Psalm 89
Jamieson-Fausset-Brown Bible Commentary
<> I will sing of the mercies of the LORD for ever: with my mouth will I make known thy faithfulness to all generations.

Ps 89:1-52. Of Ethan—(See on [625]Ps 88:1, title). This Psalm was composed during some season of great national distress, perhaps Absalom's rebellion. It contrasts the promised prosperity and perpetuity of David's throne (with reference to the great promise of 2Sa 7:12-17), with a time when God appeared to have forgotten His covenant. The picture thus drawn may typify the promises and the adversities of Christ's kingdom, and the terms of confiding appeal to God provided appropriate prayers for the divine aid and promised blessing.

1. mercies—those promised (Isa 55:3; Ac 13:34), and—

faithfulness—that is, in fulfilling them.

For I have said, Mercy shall be built up for ever: thy faithfulness shalt thou establish in the very heavens.
2. I have said—expressed, as well as felt, my convictions (2Co 4:13).
I have made a covenant with my chosen, I have sworn unto David my servant,
3, 4. The object of this faith expressed in God's words (2Sa 7:11-16).

with—or literally, "to"

my chosen—as the covenant is in the form of a promise.

Thy seed will I establish for ever, and build up thy throne to all generations. Selah.
And the heavens shall praise thy wonders, O LORD: thy faithfulness also in the congregation of the saints.
For who in the heaven can be compared unto the LORD? who among the sons of the mighty can be likened unto the LORD?
6, 7. This is worthy of our belief, for His faithfulness (is praised) by the congregation of saints or holy ones; that is, angels (compare De 33:2; Da 8:13).

sons of the mighty—(compare Ps 29:1). So is He to be admired on earth.

God is greatly to be feared in the assembly of the saints, and to be had in reverence of all them that are about him.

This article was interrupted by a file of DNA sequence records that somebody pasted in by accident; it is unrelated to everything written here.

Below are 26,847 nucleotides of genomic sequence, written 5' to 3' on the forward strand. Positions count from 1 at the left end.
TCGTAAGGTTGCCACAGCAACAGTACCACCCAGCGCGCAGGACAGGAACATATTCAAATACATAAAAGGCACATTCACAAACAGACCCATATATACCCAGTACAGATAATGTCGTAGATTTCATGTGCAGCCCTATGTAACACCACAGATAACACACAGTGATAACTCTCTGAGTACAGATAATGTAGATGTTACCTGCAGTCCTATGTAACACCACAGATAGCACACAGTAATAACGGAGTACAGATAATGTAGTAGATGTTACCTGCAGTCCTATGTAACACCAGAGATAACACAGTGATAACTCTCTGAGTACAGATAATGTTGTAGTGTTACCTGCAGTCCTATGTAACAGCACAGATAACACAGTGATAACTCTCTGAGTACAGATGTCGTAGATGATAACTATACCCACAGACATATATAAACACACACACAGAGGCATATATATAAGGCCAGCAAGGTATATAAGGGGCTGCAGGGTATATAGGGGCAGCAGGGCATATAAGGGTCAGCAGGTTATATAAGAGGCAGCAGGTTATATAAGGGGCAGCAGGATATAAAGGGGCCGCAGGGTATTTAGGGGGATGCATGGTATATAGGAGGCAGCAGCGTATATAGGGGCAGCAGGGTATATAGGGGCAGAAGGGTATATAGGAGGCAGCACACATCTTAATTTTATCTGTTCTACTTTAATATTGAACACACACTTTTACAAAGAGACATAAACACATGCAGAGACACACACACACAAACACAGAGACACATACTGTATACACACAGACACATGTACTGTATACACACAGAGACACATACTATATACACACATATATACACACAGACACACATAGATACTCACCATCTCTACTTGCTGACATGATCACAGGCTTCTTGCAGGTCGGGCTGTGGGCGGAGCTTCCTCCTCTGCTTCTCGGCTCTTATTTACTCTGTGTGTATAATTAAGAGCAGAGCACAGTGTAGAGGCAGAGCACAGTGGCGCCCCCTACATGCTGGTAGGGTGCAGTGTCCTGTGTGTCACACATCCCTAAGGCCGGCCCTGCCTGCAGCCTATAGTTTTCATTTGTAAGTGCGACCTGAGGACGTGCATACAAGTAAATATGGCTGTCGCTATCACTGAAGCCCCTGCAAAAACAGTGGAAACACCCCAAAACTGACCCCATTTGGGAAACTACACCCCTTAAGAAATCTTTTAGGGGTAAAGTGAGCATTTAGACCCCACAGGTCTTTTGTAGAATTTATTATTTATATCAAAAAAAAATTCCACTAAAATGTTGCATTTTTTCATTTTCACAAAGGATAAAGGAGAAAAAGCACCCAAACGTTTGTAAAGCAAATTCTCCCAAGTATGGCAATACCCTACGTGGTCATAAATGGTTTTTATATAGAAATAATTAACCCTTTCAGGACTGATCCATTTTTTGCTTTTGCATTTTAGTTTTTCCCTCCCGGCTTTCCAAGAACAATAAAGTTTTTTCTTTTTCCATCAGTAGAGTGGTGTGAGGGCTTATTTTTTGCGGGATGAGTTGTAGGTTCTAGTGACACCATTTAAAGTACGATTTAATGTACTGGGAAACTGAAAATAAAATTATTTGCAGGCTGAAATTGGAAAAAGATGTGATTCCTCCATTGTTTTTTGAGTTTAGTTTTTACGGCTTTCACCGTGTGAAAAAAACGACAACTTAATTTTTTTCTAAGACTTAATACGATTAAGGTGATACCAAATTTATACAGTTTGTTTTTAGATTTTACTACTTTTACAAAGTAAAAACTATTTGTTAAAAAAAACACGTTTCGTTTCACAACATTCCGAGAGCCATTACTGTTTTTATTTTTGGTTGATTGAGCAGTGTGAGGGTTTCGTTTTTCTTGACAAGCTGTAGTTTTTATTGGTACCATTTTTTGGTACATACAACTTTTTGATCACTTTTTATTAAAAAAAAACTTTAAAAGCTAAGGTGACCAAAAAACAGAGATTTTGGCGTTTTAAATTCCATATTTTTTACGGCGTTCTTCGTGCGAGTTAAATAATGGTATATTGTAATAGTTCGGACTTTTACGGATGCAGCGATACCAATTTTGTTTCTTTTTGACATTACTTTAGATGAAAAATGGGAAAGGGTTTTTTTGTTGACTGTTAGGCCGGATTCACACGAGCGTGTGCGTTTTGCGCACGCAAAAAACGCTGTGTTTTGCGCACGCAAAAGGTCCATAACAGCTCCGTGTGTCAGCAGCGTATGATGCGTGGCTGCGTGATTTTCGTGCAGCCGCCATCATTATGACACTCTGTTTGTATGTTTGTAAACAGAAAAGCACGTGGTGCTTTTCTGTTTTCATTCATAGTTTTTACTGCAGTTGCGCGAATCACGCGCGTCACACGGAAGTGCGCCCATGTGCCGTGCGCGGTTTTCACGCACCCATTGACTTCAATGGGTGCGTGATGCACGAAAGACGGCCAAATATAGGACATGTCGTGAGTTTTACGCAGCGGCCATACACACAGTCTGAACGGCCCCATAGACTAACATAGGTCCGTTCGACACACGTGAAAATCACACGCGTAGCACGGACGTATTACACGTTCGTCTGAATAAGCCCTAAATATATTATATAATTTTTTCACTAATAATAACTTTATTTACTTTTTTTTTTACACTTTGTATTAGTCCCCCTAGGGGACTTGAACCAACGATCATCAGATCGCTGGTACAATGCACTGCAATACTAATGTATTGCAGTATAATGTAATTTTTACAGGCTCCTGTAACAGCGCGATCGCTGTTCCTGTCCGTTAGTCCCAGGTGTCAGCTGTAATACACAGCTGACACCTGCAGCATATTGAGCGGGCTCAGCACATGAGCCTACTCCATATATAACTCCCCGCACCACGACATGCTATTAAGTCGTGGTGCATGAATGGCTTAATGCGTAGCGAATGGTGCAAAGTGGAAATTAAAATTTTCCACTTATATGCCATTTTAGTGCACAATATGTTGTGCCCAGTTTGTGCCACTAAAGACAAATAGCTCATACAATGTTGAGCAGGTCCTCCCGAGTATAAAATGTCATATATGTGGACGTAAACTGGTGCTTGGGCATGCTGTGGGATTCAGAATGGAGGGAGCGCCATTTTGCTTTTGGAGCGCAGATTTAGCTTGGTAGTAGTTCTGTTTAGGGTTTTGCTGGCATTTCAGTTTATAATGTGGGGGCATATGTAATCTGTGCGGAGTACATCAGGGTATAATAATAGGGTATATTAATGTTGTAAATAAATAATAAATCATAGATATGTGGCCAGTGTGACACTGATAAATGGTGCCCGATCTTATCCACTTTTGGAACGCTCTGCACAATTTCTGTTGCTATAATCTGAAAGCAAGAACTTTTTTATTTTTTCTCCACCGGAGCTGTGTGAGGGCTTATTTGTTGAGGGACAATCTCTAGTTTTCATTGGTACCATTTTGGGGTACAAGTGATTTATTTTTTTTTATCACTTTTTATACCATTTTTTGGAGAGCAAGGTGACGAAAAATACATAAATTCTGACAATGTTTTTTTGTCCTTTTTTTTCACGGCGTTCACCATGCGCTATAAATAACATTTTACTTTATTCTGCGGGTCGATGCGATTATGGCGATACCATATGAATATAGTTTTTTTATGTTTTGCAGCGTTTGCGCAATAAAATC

O LORD God of hosts, who is a strong LORD like unto thee? or to thy faithfulness round about thee?
8-14. To illustrate His power and faithfulness examples are cited from history. His control of the sea (the most mighty and unstable object in nature), and of Egypt (Ps 87:4), the first great foe of Israel (subjected to utter helplessness from pride and insolence), are specimens. At the same time, the whole frame of nature founded and sustained by Him, Tabor and Hermon for "east and west," and "north and south," together representing the whole world, declare the same truth as to His attributes.
Thou rulest the raging of the sea: when the waves thereof arise, thou stillest them.
Thou hast broken Rahab in pieces, as one that is slain; thou hast scattered thine enemies with thy strong arm.
The heavens are thine, the earth also is thine: as for the world and the fulness thereof, thou hast founded them.
The north and the south thou hast created them: Tabor and Hermon shall rejoice in thy name.
12. rejoice in thy name—praise Thy perfections by their very existence.
Thou hast a mighty arm: strong is thy hand, and high is thy right hand.
Justice and judgment are the habitation of thy throne: mercy and truth shall go before thy face.
Blessed is the people that know the joyful sound: they shall walk, O LORD, in the light of thy countenance.
15. His government of righteousness is served by "mercy" and "truth" as ministers (Ps 85:10-13).

know the joyful sound—understand and appreciate the spiritual blessings symbolized by the feasts to which the people were called by the trumpet (Le 25:9, &c.).

walk … countenance—live in His favor (Ps 4:6; 44:3).

In thy name shall they rejoice all the day: and in thy righteousness shall they be exalted.
16, 17. in—or, "by"

thy righteousness—Thy faithful just rule.

glory—or, "beauty."

of their strength—They shall be adorned as well as protected.

our horn—exalt our power (Ps 75:10; Lu 1:69).

For thou art the glory of their strength: and in thy favour our horn shall be exalted.
For the LORD is our defence; and the Holy One of Israel is our king.
18. (Margin). Thus is introduced the promise to "our shield," "our king," David.
Then thou spakest in vision to thy holy one, and saidst, I have laid help upon one that is mighty; I have exalted one chosen out of the people.
19-37. Then—when the covenant was established, of whose execution the exalted views of God now given furnish assurance.

thou … to thy holy one—or godly saint, object of favor (Ps 4:3). Nathan is meant (2Sa 7:17; 1Ch 17:3-15).

laid help—literally, "given help." David was chosen and then exalted.

I have found David my servant; with my holy oil have I anointed him:
20. I have found—having sought and then selected him (1Sa 16:1-6).
With whom my hand shall be established: mine arm also shall strengthen him.
21. will protect and sustain (Isa 41:10),
The enemy shall not exact upon him; nor the son of wickedness afflict him.
22-25. by restraining and conquering his enemies, and performing My gracious purpose of extending his dominion—
And I will beat down his foes before his face, and plague them that hate him.